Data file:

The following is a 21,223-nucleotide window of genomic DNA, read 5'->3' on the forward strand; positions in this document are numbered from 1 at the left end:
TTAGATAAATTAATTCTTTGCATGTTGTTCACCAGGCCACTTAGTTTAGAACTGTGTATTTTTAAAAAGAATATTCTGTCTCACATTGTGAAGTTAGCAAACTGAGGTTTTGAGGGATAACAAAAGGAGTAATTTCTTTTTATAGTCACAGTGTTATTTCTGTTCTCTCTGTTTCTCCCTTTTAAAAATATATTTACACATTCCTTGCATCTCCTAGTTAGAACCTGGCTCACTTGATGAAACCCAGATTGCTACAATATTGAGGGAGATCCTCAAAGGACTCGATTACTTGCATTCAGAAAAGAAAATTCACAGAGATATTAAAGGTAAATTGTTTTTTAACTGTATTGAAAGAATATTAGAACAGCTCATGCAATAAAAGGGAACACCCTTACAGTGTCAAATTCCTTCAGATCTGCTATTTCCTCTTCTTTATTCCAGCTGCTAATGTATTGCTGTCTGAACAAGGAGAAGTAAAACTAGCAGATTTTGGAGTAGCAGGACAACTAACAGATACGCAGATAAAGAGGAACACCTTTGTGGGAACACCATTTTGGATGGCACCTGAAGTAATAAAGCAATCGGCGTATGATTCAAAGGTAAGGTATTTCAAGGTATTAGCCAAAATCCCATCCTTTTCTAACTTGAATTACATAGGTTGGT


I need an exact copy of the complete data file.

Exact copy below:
The following is a 21,223-nucleotide window of genomic DNA, read 5'->3' on the forward strand; positions in this document are numbered from 1 at the left end:
TTAGATAAATTAATTCTTTGCATGTTGTTCACCAGGCCACTTAGTTTAGAACTGTGTATTTTTAAAAAGAATATTCTGTCTCACATTGTGAAGTTAGCAAACTGAGGTTTTGAGGGATAACAAAAGGAGTAATTTCTTTTTATAGTCACAGTGTTATTTCTGTTCTCTCTGTTTCTCCCTTTTAAAAATATATTTACACATTCCTTGCATCTCCTAGTTAGAACCTGGCTCACTTGATGAAACCCAGATTGCTACAATATTGAGGGAGATCCTCAAAGGACTCGATTACTTGCATTCAGAAAAGAAAATTCACAGAGATATTAAAGGTAAATTGTTTTTTAACTGTATTGAAAGAATATTAGAACAGCTCATGCAATAAAAGGGAACACCCTTACAGTGTCAAATTCCTTCAGATCTGCTATTTCCTCTTCTTTATTCCAGCTGCTAATGTATTGCTGTCTGAACAAGGAGAAGTAAAACTAGCAGATTTTGGAGTAGCAGGACAACTAACAGATACGCAGATAAAGAGGAACACCTTTGTGGGAACACCATTTTGGATGGCACCTGAAGTAATAAAGCAATCGGCGTATGATTCAAAGGTAAGGTATTTCAAGGTATTAGCCAAAATCCCATCCTTTTCTAACTTGAATTACATAGGTTGGT